First in the world to “stream” concerts of a big classical-music festival on the radio, for almost a century now, the BBC Proms will have its 127th season live again, after a pandemic-forced 2020 season of recorded music only.
From July 30 through Sept. 11, once again live broadcasts will be heard daily on BBC-3, most concerts beginning at 7:30 p.m. British Summer Time (11:30 a.m. PT), the festival returning to the 5,000 seat Royal Albert Hall, which is celebrating its 150th year, and Cadogan Hall.
The concert series first originating as The Promenades in 1838, under Arthur Sullivan as one of its directors, took its present form in 1895, and became a BBC enterprise in 1927.
Defying COVID-19, Brexit, and travel restrictions, the 2021 season will have 52 concerts over 44 days, featuring 30 orchestras and ensembles, over 100 soloists and conductors, and more than 2,000 musicians. Impressive as those numbers are, it’s actually a cutback from the usual season of 75 concerts over an eight-week season; and programs are shorter than they were in recent years, some running under an hour.
But the greatest combined impact of COVID and Brexit is the change from one of the richest international festivals to a virtually all-British event: of the 30 participating orchestras, only one is from abroad: the Mahler Chamber Orchestra from Germany; Mirga Gražinyte-Tyla and Semyon Bychkov are the only foreign conductors.
Some highlights of the season:
July 30: First Night will have the premiere of James MacMillan’s When Soft Voices Die, a companion piece to Vaughan Williams’s Serenade to Music, the BBC Symphony Orchestra conducted by Dalia Stasevska. The program, which runs less than an hour, also includes Poulenc’s Organ Concerto.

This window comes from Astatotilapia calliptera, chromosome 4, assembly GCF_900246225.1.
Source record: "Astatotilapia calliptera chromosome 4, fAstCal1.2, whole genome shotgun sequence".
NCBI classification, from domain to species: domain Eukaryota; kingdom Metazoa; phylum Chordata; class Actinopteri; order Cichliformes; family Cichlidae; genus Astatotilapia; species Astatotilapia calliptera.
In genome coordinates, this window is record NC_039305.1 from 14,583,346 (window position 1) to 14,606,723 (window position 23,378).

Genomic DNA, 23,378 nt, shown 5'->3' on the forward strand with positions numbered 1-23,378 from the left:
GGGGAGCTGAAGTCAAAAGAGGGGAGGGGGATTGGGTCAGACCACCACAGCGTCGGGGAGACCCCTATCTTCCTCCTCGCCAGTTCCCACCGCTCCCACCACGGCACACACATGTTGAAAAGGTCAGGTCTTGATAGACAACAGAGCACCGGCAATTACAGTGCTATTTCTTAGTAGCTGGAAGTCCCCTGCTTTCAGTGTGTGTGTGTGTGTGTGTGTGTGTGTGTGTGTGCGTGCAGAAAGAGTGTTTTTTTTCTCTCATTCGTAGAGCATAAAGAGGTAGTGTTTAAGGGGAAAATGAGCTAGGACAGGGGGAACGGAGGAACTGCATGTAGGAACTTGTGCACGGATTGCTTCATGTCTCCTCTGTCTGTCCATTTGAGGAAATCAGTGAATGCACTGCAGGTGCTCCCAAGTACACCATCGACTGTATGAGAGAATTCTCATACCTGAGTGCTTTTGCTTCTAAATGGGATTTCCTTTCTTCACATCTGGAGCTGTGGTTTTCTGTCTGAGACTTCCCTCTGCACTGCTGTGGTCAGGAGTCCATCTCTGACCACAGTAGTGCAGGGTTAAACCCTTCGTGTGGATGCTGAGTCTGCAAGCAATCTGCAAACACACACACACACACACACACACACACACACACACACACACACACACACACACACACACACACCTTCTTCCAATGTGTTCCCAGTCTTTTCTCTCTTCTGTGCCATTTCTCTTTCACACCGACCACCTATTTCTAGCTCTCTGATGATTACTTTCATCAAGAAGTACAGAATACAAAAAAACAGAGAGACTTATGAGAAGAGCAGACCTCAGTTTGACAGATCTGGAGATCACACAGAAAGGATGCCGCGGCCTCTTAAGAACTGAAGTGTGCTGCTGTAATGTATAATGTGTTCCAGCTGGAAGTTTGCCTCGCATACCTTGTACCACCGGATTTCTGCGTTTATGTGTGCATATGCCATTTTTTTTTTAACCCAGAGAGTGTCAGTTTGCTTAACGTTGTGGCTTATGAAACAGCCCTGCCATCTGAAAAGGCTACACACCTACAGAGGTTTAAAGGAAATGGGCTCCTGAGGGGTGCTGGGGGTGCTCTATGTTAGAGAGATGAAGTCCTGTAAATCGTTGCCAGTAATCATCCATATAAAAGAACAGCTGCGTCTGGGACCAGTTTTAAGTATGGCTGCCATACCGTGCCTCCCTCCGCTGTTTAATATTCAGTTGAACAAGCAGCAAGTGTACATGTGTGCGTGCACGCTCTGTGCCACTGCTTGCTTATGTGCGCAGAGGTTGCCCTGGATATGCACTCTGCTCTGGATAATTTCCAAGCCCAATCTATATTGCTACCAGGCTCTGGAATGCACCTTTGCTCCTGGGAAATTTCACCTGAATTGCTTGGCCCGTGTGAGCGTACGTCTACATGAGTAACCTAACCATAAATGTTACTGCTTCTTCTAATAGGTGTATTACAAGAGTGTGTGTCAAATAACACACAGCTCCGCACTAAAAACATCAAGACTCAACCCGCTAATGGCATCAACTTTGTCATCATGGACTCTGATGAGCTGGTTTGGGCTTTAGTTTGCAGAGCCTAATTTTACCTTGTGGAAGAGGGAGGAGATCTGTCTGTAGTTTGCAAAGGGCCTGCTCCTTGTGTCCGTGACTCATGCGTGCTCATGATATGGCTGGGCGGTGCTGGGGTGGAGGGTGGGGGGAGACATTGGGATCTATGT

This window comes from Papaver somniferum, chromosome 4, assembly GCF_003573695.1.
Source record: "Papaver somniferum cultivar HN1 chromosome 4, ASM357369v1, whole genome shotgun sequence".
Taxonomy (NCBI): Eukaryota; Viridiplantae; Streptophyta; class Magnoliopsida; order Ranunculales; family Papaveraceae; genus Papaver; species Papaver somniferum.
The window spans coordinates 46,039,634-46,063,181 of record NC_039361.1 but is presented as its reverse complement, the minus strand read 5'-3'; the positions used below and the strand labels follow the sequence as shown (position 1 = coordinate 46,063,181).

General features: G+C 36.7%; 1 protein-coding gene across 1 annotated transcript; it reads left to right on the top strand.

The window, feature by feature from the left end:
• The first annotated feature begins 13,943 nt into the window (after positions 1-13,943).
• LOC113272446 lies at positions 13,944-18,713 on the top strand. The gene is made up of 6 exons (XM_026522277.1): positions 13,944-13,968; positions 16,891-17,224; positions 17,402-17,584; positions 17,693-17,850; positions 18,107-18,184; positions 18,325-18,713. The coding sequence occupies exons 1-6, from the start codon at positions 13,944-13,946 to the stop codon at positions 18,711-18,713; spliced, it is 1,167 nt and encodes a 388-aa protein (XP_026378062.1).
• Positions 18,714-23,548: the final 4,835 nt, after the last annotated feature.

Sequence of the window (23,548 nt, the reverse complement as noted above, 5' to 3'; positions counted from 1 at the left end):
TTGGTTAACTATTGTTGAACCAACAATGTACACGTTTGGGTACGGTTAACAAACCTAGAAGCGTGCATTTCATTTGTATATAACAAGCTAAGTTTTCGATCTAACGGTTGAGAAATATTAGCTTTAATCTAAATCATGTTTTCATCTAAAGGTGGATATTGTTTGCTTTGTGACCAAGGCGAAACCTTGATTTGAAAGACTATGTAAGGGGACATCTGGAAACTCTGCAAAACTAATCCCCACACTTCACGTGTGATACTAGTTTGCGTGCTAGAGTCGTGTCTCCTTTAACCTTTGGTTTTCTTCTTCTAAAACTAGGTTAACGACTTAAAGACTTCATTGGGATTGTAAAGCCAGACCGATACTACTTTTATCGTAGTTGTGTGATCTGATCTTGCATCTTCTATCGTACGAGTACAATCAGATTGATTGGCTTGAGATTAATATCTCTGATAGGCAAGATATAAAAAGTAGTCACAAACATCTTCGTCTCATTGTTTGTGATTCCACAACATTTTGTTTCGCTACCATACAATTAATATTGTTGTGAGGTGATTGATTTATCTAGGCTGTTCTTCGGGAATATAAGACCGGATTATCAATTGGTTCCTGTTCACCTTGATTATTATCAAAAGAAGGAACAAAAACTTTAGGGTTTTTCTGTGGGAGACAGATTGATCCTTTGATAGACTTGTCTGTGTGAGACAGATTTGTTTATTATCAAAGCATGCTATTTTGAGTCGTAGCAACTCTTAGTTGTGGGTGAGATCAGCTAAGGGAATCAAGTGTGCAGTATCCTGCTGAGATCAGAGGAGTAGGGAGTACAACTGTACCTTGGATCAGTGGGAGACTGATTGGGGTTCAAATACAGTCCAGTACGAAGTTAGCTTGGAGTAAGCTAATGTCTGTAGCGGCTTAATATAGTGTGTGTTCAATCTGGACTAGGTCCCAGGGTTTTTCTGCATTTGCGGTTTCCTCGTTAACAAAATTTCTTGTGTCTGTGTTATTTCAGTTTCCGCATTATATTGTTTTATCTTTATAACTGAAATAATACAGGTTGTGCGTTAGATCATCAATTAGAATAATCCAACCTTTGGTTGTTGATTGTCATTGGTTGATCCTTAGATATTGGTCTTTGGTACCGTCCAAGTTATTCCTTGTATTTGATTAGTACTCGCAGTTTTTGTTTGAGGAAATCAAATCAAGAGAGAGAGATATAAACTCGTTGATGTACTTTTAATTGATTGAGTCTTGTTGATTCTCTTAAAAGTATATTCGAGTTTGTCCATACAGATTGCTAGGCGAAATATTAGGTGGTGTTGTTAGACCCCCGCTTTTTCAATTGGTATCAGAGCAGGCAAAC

Aug. 1: The Scottish Chamber Orchestra, with its young Principal Conductor Maxim Emelyanychev, perform Mozart’s final three symphonies, composed in just two months in the summer of 1788.
Aug. 2: Elim Chan conducts the BBC National Orchestra of Wales in a concert of music by Purcell, Saint-Saëns, Brahms, and Elizabeth Ogonek.
Aug. 5: Gražinyte-Tyla conducts the City of Birmingham Symphony Orchestra in the music of neglected British composer Ruth Gipps, along with Thomas Adès’s The Exterminating Angel Symphony, and Brahms’ Symphony No. 3.
Aug. 8: The BBC National Orchestra of Wales with Principal Conductor Ryan Bancroft perform Dvořák’s Symphony No. 9, Ives’s Three Places in New England, and the world premiere of Augusta Read Thomas’ BBC-commissioned Dance Foldings.
Aug. 10: World premiere of the BBC-commissioned Parallel Universes by Britta Byström, inspired by cosmologist Max Tegmark’s notion of a “hierarchical multiverse,” and the Sibelius Violin Concerto with Jennifer Pike, BBC Young Musician of the Year. John Storgårds conducts the BBC Philharmonic.
Aug. 12: Vladimir Jurowski makes his final appearance as the London Philharmonic Orchestra’s principal conductor — a position he has held for 14 years — in a concert of Stravinsky’ Jeu de cartes, Walton’ Cello Concerto, with Steven Isserlis, Bach’s 14 Canons from the Goldberg Variations, and Hindemith’ Mathis der Maler Symphony.
Aug. 16: Opera night with sopranos Sally Matthews, Natalya Romaniw, and Nardus Williams; mezzo Christine Rice; tenors Nicky Spence and Freddie De Tommaso. Ben Glassberg conducts the BBC Philharmonic.
Aug. 22: Simon Rattle conducts the London Symphony Orchestra in a concert marking the 50th anniversary of Stravinsky’s death.
Aug. 28: Patricia Kopatchinskaja is the soloist in Bartók’s Second Violin Concerto, with Thomas Dausgaard and the BBC Scottish Symphony Orchestra.
Aug. 30: George Benjamin conducts the Mahler Chamber Orchestra in the world premiere of his Concerto for Orchestra, Ravel’s Piano Concerto, and an “operatic potpourri” by Oliver Knussen.
Sept. 11: Last Night of the Proms, tenor Stuart Skelton and Latvian accordionist Ksenija Sidorova join the BBC Symphony Orchestra and Sakari Oramo for a program of brief pieces by Gity Razaz, Thomas Arne, Edward Elgar, and Hubert Parry; with the conventional festival closer of Auld lang syne and Britten’s arrangement of the National Anthem.